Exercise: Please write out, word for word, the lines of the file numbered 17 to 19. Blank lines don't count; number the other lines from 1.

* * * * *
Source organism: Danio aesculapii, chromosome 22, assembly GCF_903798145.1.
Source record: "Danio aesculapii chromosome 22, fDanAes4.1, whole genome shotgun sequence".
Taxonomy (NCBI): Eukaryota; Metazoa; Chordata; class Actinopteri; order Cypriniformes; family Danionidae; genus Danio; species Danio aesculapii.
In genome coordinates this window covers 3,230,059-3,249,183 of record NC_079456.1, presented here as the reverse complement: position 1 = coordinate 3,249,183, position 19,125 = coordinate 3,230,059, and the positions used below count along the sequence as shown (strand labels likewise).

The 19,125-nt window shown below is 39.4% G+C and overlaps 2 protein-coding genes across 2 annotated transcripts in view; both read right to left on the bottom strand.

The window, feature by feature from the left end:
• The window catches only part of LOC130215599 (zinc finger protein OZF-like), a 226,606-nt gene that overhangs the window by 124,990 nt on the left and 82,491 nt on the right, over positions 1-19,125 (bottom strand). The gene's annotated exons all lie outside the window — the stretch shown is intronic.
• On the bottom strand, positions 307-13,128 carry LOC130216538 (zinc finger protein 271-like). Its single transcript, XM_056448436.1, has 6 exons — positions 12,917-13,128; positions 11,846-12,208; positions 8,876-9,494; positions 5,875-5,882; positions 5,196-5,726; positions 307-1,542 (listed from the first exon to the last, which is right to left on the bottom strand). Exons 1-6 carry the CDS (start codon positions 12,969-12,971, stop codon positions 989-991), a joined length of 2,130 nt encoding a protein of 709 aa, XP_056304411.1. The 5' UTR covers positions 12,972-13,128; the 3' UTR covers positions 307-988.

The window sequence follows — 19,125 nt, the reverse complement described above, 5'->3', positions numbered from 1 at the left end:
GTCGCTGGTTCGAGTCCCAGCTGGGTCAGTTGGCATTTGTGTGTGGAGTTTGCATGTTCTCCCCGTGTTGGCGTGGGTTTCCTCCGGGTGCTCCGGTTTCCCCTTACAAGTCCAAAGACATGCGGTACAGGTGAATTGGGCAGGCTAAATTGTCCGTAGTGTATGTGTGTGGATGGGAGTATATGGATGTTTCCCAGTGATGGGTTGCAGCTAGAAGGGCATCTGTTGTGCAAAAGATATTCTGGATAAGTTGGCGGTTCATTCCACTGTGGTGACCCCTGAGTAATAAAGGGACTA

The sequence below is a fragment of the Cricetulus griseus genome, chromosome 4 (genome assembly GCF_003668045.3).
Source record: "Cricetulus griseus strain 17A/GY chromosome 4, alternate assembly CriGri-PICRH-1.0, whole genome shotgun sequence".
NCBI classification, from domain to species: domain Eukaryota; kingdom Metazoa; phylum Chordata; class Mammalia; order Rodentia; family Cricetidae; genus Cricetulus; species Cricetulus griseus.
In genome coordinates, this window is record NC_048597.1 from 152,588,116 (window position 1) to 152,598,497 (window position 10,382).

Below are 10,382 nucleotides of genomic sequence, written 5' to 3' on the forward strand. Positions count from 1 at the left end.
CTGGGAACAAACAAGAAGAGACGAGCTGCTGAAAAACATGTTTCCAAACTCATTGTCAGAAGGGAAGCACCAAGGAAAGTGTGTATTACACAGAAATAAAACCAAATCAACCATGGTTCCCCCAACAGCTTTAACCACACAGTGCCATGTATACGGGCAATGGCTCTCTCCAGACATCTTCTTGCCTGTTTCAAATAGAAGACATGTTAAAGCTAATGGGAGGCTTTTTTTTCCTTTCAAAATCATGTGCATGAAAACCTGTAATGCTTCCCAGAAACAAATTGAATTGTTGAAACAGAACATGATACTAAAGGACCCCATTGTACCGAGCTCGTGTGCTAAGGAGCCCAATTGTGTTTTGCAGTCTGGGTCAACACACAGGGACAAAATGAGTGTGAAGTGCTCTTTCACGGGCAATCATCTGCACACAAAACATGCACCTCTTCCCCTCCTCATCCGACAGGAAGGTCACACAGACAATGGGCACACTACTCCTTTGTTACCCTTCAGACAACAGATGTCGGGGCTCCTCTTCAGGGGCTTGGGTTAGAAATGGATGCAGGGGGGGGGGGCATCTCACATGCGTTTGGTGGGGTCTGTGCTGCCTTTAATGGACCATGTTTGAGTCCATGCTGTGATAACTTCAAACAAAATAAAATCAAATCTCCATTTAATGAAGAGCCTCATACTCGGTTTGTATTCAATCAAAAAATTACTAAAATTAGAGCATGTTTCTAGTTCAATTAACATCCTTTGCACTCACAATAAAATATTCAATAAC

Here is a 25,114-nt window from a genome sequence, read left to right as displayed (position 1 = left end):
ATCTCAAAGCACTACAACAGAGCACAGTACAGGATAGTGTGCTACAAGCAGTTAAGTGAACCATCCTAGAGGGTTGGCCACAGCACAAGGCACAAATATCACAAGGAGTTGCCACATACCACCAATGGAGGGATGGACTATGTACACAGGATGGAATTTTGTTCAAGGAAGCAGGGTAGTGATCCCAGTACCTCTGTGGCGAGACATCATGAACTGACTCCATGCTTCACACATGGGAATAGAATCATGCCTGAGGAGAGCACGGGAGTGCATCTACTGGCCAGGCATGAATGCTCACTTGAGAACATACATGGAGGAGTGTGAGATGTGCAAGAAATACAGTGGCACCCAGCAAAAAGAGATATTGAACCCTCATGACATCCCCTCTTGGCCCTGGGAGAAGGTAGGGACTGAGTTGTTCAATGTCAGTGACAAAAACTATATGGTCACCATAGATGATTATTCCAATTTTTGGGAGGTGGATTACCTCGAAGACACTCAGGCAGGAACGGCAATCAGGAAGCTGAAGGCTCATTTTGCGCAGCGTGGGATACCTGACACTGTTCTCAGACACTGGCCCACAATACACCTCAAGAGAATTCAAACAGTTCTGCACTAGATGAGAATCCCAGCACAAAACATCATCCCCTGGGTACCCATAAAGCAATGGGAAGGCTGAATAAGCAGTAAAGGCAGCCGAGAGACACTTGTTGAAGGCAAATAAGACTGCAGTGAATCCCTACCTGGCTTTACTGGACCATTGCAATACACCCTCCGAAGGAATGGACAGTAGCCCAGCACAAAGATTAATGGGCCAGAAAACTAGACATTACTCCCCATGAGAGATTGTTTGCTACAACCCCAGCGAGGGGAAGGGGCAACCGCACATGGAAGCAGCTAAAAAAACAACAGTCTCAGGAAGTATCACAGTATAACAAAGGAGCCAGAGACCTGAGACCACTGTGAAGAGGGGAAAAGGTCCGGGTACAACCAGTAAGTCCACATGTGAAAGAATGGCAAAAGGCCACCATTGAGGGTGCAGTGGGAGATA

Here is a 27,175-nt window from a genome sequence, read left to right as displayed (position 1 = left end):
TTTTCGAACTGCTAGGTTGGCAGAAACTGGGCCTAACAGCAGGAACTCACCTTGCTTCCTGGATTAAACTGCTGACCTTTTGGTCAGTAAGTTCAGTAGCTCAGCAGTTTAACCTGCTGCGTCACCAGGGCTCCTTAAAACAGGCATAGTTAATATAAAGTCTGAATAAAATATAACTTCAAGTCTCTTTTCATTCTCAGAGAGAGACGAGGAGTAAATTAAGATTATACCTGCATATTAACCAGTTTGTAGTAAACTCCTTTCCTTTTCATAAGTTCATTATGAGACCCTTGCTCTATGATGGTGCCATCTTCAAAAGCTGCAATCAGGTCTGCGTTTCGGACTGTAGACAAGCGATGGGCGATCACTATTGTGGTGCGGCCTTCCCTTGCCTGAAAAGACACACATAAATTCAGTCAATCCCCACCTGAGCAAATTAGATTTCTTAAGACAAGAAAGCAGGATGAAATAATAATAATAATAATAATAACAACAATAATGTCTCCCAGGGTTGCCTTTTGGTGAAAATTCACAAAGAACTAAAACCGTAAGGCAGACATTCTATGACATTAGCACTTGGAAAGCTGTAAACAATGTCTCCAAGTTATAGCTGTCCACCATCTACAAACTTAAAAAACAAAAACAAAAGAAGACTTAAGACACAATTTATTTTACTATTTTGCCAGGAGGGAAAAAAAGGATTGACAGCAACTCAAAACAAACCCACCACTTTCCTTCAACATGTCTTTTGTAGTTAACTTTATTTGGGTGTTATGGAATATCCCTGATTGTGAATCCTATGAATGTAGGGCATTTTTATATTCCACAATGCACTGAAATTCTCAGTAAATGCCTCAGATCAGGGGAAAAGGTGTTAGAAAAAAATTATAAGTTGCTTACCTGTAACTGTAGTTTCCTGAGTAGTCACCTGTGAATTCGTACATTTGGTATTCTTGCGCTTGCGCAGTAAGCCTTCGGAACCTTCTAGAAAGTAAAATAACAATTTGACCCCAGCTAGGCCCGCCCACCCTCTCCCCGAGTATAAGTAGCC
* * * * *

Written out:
Here is a 25,114-nt window from a genome sequence, read left to right as displayed (position 1 = left end):
ATCTCAAAGCACTACAACAGAGCACAGTACAGGATAGTGTGCTACAAGCAGTTAAGTGAACCATCCTAGAGGGTTGGCCACAGCACAAGGCACAAATATCACAAGGAGTTGCCACATACCACCAATGGAGGGATGGACTATGTACACAGGATGGAATTTTGTTCAAGGAAGCAGGGTAGTGATCCCAGTACCTCTGTGGCGAGACATCATGAACTGACTCCATGCTTCACACATGGGAATAGAATCATGCCTGAGGAGAGCACGGGAGTGCATCTACTGGCCAGGCATGAATGCTCACTTGAGAACATACATGGAGGAGTGTGAGATGTGCAAGAAATACAGTGGCACCCAGCAAAAAGAGATATTGAACCCTCATGACATCCCCTCTTGGCCCTGGGAGAAGGTAGGGACTGAGTTGTTCAATGTCAGTGACAAAAACTATATGGTCACCATAGATGATTATTCCAATTTTTGGGAGGTGGATTACCTCGAAGACACTCAGGCAGGAACGGCAATCAGGAAGCTGAAGGCTCATTTTGCGCAGCGTGGGATACCTGACACTGTTCTCAGACACTGGCCCACAATACACCTCAAGAGAATTCAAACAGTTCTGCACTAGATGAGAATCCCAGCACAAAACATCATCCCCTGGGTACCCATAAAGCAATGGGAAGGCTGAATAAGCAGTAAAGGCAGCCGAGAGACACTTGTTGAAGGCAAATAAGACTGCAGTGAATCCCTACCTGGCTTTACTGGACCATTGCAATACACCCTCCGAAGGAATGGACAGTAGCCCAGCACAAAGATTAATGGGCCAGAAAACTAGACATTACTCCCCATGAGAGATTGTTTGCTACAACCCCAGCGAGGGGAAGGGGCAACCGCACATGGAAGCAGCTAAAAAAACAACAGTCTCAGGAAGTATCACAGTATAACAAAGGAGCCAGAGACCTGAGACCACTGTGAAGAGGGGAAAAGGTCCGGGTACAACCAGTAAGTCCACATGTGAAAGAATGGCAAAAGGCCACCATTGAGGGTGCAGTGGGAGATA

Here is a 27,175-nt window from a genome sequence, read left to right as displayed (position 1 = left end):